How does Bronte make the death of Mr. Earnshaw such a moving and significant moment in Wuthering Heights?
Nelly's narration of the death of her master, Mr. Earnshaw, is moving and poignant in a number of ways, and stylistically Bronte uses a number of devices to highlight the significance of this event. Firstly, pathetic fallacy is used in the description of the weather. Pathetic fallacy is when the weather and nature is used to echo emotions and feelings that are experienced by characters. Although it was not cold in the house, Nelly reports that a "high wind blustered round the house, and roared in the chimney." This could be said to foreshadow the grief that is to follow the death of Mr. Earnshaw and the way that his death leaves Cathy and Heathcliff exposed to the mistreatment of Hindley.
There is also, in the ending of this section, another hint of the troubles that are to come now that Mr. Earnshaw has died. The way in which Nelly narrates how Cathy and Heathcliff comfort each other with their notions of what heaven is causes her to feel all the more grief:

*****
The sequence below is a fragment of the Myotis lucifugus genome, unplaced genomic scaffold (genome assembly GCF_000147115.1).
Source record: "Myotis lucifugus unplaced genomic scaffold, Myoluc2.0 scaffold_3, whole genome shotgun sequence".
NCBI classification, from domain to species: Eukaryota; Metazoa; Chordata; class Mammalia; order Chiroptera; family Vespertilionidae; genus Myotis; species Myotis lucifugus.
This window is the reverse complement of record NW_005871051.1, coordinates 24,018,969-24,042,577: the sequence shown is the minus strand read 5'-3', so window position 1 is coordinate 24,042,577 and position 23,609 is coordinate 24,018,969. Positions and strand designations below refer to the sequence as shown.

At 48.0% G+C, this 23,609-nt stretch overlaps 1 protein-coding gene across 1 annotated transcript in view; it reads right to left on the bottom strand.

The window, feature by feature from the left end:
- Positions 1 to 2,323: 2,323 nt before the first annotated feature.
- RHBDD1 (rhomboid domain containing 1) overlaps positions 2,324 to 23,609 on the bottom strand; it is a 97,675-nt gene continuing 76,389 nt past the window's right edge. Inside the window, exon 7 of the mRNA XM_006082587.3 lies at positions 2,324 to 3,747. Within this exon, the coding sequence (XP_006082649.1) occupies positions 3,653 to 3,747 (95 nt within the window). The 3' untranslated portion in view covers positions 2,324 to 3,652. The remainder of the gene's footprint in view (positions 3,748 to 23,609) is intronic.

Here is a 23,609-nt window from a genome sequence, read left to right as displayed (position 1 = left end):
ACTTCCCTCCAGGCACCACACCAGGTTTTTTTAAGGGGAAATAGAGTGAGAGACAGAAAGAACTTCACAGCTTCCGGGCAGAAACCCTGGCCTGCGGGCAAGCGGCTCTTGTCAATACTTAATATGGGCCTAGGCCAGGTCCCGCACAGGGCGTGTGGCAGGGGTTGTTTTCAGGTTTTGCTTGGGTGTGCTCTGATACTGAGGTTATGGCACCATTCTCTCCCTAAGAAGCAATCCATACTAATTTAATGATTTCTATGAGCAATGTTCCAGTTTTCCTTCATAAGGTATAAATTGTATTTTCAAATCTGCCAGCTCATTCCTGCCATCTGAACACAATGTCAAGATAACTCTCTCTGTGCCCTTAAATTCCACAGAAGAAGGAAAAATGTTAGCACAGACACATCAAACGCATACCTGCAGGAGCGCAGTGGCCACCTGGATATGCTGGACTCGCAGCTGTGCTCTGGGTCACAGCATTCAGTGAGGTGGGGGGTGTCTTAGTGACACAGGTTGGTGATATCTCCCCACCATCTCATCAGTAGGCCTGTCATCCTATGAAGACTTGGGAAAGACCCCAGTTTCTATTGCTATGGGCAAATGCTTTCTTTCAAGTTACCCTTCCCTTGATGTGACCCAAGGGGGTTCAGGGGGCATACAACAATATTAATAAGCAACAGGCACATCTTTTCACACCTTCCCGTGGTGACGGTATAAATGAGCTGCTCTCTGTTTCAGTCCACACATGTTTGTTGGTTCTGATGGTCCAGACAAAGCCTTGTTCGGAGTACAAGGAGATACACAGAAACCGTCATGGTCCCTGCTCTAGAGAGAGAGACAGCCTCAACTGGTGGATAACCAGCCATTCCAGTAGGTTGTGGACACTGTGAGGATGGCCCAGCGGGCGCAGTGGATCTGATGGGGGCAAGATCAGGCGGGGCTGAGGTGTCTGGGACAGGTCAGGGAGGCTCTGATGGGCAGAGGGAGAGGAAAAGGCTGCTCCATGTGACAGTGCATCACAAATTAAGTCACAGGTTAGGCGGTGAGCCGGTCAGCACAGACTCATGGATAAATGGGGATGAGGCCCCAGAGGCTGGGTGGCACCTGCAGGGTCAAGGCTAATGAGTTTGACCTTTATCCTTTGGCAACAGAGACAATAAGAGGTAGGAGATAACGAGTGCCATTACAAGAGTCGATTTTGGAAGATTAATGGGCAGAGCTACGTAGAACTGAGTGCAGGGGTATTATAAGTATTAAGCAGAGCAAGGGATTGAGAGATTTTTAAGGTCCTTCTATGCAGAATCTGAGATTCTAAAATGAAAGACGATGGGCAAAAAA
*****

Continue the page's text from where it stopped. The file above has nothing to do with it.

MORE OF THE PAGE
The little souls were comforting each other with better thoughts than I could have hit on; no Parson in the world ever pictured heaven as beautifully as they did, in their innocent talk; and, while I sobbed, and listened, I could not help wishing we were all there together.
Nelly ends this section by wishing in vain that they could all be safe and protected from the horrors of everyday life that are to come upon them, pointing towards future pain and suffering. The use of pathetic fallacy and the way that Nelly's account foreshadows future suffering and tragedy clearly highlights the significance of this event, and the response of Cathy and Heathcliff who innocently paint a picture of heaven that stands in such contrast to real life in order to assuage their grief makes this scene a moving one.